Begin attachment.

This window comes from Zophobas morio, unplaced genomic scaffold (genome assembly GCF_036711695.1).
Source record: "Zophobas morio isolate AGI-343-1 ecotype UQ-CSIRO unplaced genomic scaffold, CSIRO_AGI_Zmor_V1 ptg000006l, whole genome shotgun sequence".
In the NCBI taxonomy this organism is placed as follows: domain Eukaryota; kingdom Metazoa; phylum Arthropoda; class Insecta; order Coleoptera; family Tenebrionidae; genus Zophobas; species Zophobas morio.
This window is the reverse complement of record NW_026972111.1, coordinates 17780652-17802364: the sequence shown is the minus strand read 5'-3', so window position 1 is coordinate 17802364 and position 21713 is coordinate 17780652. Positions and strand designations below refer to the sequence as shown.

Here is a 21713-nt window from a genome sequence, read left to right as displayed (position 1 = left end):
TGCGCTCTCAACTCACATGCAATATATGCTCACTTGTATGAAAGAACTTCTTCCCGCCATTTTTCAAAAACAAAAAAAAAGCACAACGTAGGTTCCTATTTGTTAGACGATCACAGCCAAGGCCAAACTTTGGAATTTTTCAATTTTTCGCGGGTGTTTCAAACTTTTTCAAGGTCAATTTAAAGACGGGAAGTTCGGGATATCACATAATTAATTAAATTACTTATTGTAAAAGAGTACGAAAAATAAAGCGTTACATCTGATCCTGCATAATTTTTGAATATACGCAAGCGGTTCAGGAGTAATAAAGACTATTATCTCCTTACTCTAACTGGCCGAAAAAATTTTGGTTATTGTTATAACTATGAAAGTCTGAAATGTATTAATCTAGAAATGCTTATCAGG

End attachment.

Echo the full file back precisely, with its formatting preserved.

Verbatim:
This window comes from Zophobas morio, unplaced genomic scaffold (genome assembly GCF_036711695.1).
Source record: "Zophobas morio isolate AGI-343-1 ecotype UQ-CSIRO unplaced genomic scaffold, CSIRO_AGI_Zmor_V1 ptg000006l, whole genome shotgun sequence".
In the NCBI taxonomy this organism is placed as follows: domain Eukaryota; kingdom Metazoa; phylum Arthropoda; class Insecta; order Coleoptera; family Tenebrionidae; genus Zophobas; species Zophobas morio.
This window is the reverse complement of record NW_026972111.1, coordinates 17780652-17802364: the sequence shown is the minus strand read 5'-3', so window position 1 is coordinate 17802364 and position 21713 is coordinate 17780652. Positions and strand designations below refer to the sequence as shown.

Here is a 21713-nt window from a genome sequence, read left to right as displayed (position 1 = left end):
TGCGCTCTCAACTCACATGCAATATATGCTCACTTGTATGAAAGAACTTCTTCCCGCCATTTTTCAAAAACAAAAAAAAAGCACAACGTAGGTTCCTATTTGTTAGACGATCACAGCCAAGGCCAAACTTTGGAATTTTTCAATTTTTCGCGGGTGTTTCAAACTTTTTCAAGGTCAATTTAAAGACGGGAAGTTCGGGATATCACATAATTAATTAAATTACTTATTGTAAAAGAGTACGAAAAATAAAGCGTTACATCTGATCCTGCATAATTTTTGAATATACGCAAGCGGTTCAGGAGTAATAAAGACTATTATCTCCTTACTCTAACTGGCCGAAAAAATTTTGGTTATTGTTATAACTATGAAAGTCTGAAATGTATTAATCTAGAAATGCTTATCAGG